Dan’s herds nibble their way across 450 acres of grazing land, moving to new paddocks with fresh grass throughout their comparatively long lives. As the saying goes, time is money, so in livestock farming, the objective is to get your animals to slaughter weight as quickly as possible. Most cattle are typically slaughtered at just 12-15 months, when they clock in at around 1,000 pounds.  But Gibson thinks that’s far too soon. “At that point, the animal is still growing, and the meat won’t be as marbled,” he says. He lets his steers live to the ripe old age of two and a half to three years—twice the typical slaughter age for grass-fed beef, and they only weigh 30 percent more, but Gibson wouldn’t have it any other way. “Some farmers can’t afford or won’t take the time to get the product to that size range, but I’ll go to the market without product before I take them in early,” he says.

When a group of cows is finally ready, Gibson drives them an hour north to Eagle Bridge slaughterhouse. There the animals meet their fate and their carcasses are hung for 21 days, which allows enzymes to break down the cell walls in the meat. It all yields exceptionally tender and juicy meat, with a healthy dose of omega-enhanced fat.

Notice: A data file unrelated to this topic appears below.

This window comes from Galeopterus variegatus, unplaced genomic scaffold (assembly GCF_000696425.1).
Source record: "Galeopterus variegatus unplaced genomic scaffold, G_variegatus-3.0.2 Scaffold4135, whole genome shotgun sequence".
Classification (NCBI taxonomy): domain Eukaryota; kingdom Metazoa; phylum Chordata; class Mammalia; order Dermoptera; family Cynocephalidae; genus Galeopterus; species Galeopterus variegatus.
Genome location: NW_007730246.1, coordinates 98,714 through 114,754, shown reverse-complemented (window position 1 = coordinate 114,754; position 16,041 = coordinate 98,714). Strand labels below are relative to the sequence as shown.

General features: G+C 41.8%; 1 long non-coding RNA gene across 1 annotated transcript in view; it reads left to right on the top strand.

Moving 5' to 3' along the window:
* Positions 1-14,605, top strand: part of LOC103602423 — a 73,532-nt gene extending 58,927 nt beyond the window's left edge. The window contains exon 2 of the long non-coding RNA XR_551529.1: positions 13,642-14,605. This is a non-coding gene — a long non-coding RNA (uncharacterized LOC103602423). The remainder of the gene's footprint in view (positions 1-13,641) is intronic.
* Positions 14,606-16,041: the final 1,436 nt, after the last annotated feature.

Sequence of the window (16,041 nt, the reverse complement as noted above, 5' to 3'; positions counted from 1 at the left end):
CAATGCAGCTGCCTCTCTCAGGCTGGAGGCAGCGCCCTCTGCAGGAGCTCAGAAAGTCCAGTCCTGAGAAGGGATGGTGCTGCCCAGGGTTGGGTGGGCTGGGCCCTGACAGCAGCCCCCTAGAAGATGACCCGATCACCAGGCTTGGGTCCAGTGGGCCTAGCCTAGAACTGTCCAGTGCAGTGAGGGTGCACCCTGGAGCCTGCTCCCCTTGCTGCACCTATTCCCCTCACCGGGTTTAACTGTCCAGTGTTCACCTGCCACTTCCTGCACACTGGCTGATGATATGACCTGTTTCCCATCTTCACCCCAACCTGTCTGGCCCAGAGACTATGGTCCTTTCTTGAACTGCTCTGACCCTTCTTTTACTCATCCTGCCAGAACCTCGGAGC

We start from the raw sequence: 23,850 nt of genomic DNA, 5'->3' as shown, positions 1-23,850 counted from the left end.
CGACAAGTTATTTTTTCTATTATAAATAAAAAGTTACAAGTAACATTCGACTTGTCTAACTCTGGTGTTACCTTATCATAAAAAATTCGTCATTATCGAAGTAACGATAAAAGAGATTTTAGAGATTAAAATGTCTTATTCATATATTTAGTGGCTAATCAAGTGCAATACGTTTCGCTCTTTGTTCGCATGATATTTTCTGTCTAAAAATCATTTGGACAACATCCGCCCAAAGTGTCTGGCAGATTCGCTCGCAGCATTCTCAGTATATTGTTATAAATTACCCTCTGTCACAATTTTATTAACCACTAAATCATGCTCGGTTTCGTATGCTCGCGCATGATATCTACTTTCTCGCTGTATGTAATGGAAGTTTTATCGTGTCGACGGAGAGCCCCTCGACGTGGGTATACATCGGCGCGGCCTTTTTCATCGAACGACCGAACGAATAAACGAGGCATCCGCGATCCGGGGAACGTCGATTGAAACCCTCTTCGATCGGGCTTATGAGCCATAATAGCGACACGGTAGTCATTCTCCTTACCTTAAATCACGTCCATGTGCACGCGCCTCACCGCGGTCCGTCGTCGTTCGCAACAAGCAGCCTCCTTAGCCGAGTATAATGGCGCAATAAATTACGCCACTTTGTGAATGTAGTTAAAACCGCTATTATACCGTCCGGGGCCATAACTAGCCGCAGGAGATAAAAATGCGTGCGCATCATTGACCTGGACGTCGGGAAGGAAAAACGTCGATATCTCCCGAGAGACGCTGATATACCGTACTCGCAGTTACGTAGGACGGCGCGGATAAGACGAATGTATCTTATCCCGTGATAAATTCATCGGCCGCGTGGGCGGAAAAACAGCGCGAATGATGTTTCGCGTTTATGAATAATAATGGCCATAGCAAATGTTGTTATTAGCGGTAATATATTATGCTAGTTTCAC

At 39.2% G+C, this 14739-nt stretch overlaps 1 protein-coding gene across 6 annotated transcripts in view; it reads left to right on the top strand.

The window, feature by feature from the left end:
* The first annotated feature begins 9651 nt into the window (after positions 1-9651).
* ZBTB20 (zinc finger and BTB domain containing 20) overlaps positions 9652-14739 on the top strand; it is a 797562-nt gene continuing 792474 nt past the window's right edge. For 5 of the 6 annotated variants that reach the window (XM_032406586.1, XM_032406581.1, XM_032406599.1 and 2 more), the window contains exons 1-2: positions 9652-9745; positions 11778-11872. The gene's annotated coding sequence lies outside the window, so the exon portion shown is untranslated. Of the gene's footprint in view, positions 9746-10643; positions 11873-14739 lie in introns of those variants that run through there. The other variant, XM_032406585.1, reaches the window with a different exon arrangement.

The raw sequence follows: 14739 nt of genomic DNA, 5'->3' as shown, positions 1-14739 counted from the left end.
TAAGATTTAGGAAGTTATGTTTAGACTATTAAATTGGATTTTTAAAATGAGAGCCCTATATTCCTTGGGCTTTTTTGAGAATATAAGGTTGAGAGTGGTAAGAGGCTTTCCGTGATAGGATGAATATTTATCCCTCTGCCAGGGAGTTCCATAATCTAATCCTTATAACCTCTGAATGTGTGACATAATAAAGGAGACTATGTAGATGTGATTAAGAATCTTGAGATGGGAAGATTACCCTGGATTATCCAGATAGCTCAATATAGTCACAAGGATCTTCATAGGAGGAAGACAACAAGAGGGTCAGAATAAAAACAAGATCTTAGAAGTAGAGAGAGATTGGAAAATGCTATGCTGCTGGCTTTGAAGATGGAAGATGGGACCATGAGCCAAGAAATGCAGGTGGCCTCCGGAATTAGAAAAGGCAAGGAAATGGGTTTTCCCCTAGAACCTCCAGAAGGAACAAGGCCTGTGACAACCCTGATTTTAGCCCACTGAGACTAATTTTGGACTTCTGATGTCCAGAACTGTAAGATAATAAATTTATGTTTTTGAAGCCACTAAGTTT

Gibson took an atypical path to these atypical methods. Many farmers are born into the job, the latest in a long family line. Others are young and idealistic, scruffy hipsters determined to reconnect with the land or to green urban spaces. Gibson falls into neither category. For nearly a decade, he was senior vice president of global affairs at Starwood Hotels and Resorts, that international corporation with chic hotels like W and Le Meridien to its name. “My life was dinner parties and traveling all over the place,” he says. Gibson and his childhood-sweetheartturned wife, Susan, shared a comfortable home in Katonah, Westchester, and raised two children, Christine and Keith. Then 9/11 happened.

Christine was living in an NYU dorm in the Financial District when the planes hit, close enough to leave her covered in ash from the wreckage. Keith, a student at Pace University at the time, announced that he was dropping out to join the military. And that’s when Gibson, needing a retreat, decided to buy an upstate dairy farm. “I had no idea what to do with it,” he remembers. But he made the smart move of keeping the farm managers, Jim and Ilene Stark, on board as partners. He transitioned from dairy into beef, buying top-breed registered Angus to sell to other farms. And all the while, he was still living mainly in Westchester, working full-time for Starwood.